What Lusseyran is referring to in this passage is that after he became blind he found that he could sometimes perceive the people and objects around him as light or as a subtle “pressure” that projected beyond the physical limits of the objects. When out walking he could sense the location of trees along the road as well as other objects such as walls, doorways and windows. But he discovered that this was possible only when he was inwardly very still, attentive and receptive; if he tried to control the experience or became impatient, he failed. “I had to let the trees come toward me, and not allow the slightest inclination to move toward them.” When he was able to do so, “then rocks and trees came to me and printed their shape upon me like fingers leaving their impression in wax.”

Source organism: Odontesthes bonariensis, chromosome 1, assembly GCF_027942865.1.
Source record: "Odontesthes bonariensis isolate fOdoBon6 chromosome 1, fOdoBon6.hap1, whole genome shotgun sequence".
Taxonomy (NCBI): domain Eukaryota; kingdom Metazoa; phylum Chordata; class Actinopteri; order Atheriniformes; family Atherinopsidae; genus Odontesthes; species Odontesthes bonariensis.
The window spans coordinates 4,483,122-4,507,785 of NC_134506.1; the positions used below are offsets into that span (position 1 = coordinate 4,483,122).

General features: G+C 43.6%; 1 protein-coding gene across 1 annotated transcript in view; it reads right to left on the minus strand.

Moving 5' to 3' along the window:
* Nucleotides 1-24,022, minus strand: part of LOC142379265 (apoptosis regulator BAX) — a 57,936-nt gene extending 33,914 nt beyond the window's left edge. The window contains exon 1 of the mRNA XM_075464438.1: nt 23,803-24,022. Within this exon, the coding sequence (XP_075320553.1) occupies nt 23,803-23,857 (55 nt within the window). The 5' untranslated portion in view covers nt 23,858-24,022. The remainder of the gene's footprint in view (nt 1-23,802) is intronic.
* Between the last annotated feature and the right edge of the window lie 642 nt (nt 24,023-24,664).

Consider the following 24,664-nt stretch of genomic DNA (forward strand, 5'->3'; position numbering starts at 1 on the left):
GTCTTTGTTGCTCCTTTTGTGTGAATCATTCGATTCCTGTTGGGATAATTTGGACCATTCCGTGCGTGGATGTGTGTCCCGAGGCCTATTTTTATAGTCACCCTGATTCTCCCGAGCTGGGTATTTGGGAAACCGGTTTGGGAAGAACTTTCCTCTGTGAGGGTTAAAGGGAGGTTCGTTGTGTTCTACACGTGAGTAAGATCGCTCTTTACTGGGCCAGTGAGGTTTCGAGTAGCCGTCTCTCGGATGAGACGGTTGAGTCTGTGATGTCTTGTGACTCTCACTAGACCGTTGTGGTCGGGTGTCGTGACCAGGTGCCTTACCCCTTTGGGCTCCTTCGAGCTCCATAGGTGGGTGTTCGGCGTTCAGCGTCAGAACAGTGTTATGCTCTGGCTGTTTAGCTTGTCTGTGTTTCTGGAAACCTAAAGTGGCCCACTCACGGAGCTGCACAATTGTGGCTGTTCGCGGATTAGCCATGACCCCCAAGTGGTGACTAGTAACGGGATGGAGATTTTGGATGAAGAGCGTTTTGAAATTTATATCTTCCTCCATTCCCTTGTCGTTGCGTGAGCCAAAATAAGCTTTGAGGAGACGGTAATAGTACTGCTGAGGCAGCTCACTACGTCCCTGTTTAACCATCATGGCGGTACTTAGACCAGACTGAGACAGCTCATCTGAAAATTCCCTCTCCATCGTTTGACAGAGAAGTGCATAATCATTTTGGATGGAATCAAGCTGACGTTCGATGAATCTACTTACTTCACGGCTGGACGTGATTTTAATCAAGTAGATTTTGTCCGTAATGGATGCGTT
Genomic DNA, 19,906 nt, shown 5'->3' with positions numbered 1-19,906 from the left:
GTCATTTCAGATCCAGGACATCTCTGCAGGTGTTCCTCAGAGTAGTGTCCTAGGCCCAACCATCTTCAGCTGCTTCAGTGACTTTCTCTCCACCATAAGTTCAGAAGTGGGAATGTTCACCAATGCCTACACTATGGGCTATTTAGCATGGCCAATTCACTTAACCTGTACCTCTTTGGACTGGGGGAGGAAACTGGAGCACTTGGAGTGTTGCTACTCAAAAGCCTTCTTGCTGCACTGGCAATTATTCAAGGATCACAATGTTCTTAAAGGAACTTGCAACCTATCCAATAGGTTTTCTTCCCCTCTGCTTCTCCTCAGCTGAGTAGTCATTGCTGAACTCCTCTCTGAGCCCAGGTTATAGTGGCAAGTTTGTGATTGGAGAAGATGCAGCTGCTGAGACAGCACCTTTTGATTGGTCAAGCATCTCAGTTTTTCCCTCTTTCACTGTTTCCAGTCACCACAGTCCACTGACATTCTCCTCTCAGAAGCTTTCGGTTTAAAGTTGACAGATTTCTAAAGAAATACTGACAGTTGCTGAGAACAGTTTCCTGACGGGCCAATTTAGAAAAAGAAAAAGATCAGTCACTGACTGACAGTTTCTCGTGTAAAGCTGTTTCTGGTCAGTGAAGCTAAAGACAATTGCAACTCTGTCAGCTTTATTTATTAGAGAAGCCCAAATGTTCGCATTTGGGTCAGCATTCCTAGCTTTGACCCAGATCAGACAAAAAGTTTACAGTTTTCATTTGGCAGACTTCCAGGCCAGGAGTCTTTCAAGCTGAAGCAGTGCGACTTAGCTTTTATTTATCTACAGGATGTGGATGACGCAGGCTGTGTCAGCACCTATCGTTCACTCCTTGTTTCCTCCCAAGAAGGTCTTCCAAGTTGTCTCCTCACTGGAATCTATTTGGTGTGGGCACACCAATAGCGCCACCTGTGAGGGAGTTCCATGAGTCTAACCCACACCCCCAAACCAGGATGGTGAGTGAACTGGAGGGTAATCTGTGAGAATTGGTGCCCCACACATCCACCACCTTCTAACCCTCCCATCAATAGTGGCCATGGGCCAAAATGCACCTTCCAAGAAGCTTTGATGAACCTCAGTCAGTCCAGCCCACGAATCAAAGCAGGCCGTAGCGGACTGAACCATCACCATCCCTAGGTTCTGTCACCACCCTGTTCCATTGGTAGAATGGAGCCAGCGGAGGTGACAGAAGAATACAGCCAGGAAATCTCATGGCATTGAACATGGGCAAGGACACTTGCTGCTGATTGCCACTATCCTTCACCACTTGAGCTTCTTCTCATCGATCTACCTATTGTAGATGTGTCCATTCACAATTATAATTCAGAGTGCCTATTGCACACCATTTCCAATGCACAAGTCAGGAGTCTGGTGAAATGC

The experience of spiritual joy which Merton describes would likely be facilitated by the ability to free the mind from the grip of incessant thoughts, impulses and emotions—to drop into a place of inner stillness and receptivity—and this is precisely the discipline which Luceyran’s blindness required of him. Lusseyran found that the arising of negative emotions was an impediment to his “seeing.” “Still, there were times,” he wrote, “when the light faded, almost to the point of disappearing. It happened every time I was afraid . . . What the loss of my eyes had not accomplished was brought about by fear. It made me blind . . . When I was playing with my small companions, if I suddenly grew anxious to win, to be first at all costs, then all at once I could see nothing. Literally I went into fog or smoke. I could no longer afford to be jealous or unfriendly, because as soon as I was, a bandage came down over my eyes . . . all at once a black hole opened, and I was helpless inside it. But when I was happy and serene, approaching people with confidence and thought well of them, I was rewarded with light . . .” So, long before Lusseyran faced the ordeals of interrogation and imprisonment, he had developed a keen sensitivity to the arising of negative emotions and the ability to evoke a state of inner stillness.